As Cebu celebrates the highly revered Sinulog Festival this January, Carcar – just an hour away from the capital of the province – makes for a wonderful detour before or after the grand celebration.
Where it all started; the present-day Carcar was established here.
From acacia-fringed serpentine highway to narrow alleys framed by colonial architectures, Carcar blissfully nestled in southeastern Cebu, is defined by its glorious past and the skillfulness of its people.
Earning the moniker “The Heritage Town of Cebu”; Carcar’s wealthy history dates back to pre-Spanish colonial period. Story has it that the first inhabitants of the municipality initially lived on a coastal settlement known as Sialo, located at the mouth of the Minag-a River. But when the community embraced Spanish conquerors, willingly or otherwise, its name was changed to Villadolid after a town in Spain. Unfortunately, the frequent attacks of the Moro marauders forced the villagers to flee uplands. They established a new settlement and called it Kabkaban, because it is flanked by the parasitical plants known as kabkab. But when the Spanish priest from the small town of Carcar in Navarra, Spain arrived, Kabkaban was renamed after his eponymous hometown.
The beautifully designed time-worn interior of Sta.Catalina de Alexandria Church.
Today, whether you want to relive the colonial experience by wandering through paved streets flanked by well-preserved elegant age-old residences, shop till you drop for locally-made shoes, indulge on street foods and native sweets like ampao (rice bars) and bucarillo (sweet coconut) or seek out the best lechon baboy (roasted pig) and chicharon (pork rind), Carcar has it all!
Start your jaunt at the Carcar Rotunda, said to be the original location where the Villadolid locals established the present-day Carcar. This notable migration is immortalized in the fine monument crowning the roof of the elaborately designed bandstand sitting on the midst of the rotunda. But be prepared for hard-selling street vendors that will most likely convince you to buy chicharon or ampao.
The eye-catching Carcar Museum is formerly Carcar Dispensary.
A short walk will lead you to Sta.Catalina de Alexandria Church, lording over the easy-going town square. Built in 1860, it is best-known for its onion-shaped dome inspired by classical architecture of Greek Orthodox Churches found in Eastern Europe. Make time to get inside and be wowed by its heavily festooned interior – from the gorgeously painted wood ceiling flanked by columns manned by angel statues holding lamps, to its Neo-classical inspired altar where the church’s main figure – Sta. Catalina de Alexandria stands.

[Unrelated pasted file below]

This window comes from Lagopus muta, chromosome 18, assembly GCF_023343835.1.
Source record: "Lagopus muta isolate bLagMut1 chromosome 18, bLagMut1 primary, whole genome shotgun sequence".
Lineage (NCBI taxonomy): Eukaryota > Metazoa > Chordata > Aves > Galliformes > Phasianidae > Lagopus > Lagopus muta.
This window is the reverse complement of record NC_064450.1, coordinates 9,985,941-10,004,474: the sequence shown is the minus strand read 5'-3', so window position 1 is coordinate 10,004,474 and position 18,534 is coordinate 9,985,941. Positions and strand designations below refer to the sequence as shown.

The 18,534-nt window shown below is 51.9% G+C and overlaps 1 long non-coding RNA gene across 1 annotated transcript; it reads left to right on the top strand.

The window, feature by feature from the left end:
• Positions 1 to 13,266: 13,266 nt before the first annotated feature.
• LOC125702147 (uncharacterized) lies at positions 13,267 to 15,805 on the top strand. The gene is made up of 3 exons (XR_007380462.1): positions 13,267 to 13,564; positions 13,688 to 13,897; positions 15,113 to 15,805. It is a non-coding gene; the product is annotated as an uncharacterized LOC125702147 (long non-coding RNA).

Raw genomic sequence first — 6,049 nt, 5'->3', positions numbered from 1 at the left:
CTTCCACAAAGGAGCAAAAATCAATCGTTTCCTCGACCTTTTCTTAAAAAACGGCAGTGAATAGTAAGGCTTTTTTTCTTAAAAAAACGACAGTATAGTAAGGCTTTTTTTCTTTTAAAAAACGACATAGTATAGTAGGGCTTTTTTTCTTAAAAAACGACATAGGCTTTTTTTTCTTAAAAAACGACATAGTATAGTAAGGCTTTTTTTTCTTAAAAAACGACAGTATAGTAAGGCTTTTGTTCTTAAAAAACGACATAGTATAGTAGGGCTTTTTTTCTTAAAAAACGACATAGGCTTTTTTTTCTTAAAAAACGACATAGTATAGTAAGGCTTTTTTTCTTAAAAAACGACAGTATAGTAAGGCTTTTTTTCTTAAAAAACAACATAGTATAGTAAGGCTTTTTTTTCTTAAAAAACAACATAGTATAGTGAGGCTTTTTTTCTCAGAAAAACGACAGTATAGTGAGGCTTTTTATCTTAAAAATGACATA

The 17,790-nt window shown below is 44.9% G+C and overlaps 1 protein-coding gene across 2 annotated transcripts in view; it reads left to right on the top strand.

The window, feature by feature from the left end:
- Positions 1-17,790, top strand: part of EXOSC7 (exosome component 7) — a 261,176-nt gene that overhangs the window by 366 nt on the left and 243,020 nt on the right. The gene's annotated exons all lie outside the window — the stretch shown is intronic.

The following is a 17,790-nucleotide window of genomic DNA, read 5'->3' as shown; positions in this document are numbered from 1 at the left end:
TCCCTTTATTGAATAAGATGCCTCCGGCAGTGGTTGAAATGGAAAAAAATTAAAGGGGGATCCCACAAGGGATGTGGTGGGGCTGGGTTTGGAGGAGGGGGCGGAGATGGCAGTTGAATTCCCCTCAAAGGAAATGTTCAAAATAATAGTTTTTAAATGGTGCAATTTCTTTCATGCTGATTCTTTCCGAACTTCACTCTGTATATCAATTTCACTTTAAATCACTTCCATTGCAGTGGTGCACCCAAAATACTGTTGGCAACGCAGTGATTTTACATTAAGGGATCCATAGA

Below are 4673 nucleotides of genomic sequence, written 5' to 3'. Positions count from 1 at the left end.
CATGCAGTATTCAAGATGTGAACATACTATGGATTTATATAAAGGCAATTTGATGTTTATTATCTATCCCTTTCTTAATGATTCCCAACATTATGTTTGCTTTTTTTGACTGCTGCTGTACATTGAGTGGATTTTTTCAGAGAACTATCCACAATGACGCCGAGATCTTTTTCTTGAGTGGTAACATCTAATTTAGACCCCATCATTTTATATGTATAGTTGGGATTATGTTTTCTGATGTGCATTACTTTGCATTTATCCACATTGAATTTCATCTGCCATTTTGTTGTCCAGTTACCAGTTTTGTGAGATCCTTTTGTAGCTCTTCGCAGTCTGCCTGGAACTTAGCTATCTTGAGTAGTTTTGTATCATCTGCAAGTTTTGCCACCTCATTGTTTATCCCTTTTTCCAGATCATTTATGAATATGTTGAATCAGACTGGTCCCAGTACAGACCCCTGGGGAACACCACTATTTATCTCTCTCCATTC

Adjacent to the church is the Saint Catherine School – an American period building founded in 1923 to educate young girls. This massive edifice is eclipsed by the conspicuous Carcar Dispensary,which is now the present-day Carcar Museum. This gorgeous colonial structure boasts of fine lattice work embellished by stained glass windows.
Walk down the hill and notice a handsome statue riding a horse by the roadside before crossing the busy highway. This brave man is the revolutionary hero Pantalleon Villages, famous as “Leon Kilat” back in the days. He is best known as the male protagonist who led the revolt against Spain in Cebu on April 3, 1898. Sadly, he was betrayed and assassinated by his very own companions in Carcar.
Like a sentinel, this mighty hero watches over the town square.
Continue to the heritage village on the adjacent street dotted with an incredible legacy of beautiful Spanish era homes, some have been handsomely preserved and converted into shops. Some notable old bahay-na-bato residences here include the Mercado House, the Noel House and the Balay na Tisa. The latter was named after its original brick-tiled roofing locally called tisa. Unfortunately, it was closed during our visit, but based on anecdotes; this incredibly ostentatious abode houses an impressive collection of antiques, ceramics, paintings and furniture owned by the Sarmiento Family.
All these colonial architectural splendors contribute to Carcar’s allure and graceful atmosphere; hopefully they will be retained in the years to come amid the city’s evolving scene.
Never judge a house by its facade, the unassuming exterior of Balay na Tisa is contrasted by its interior adorned with precious antiques, ceramics and paintings.
How to get there:
From Cebu City’s South Bus Terminal, take a Ceres Bus or rainbow-hued mini bus en route to Carcar and alight at the town center. Tricycles, trisikads and motorcycles can help you get around the town.
*Gael Hilotin is the blogger behind thepinaysolobackpacker.com. Follow her on Instagram @thepinaysolobackpacker.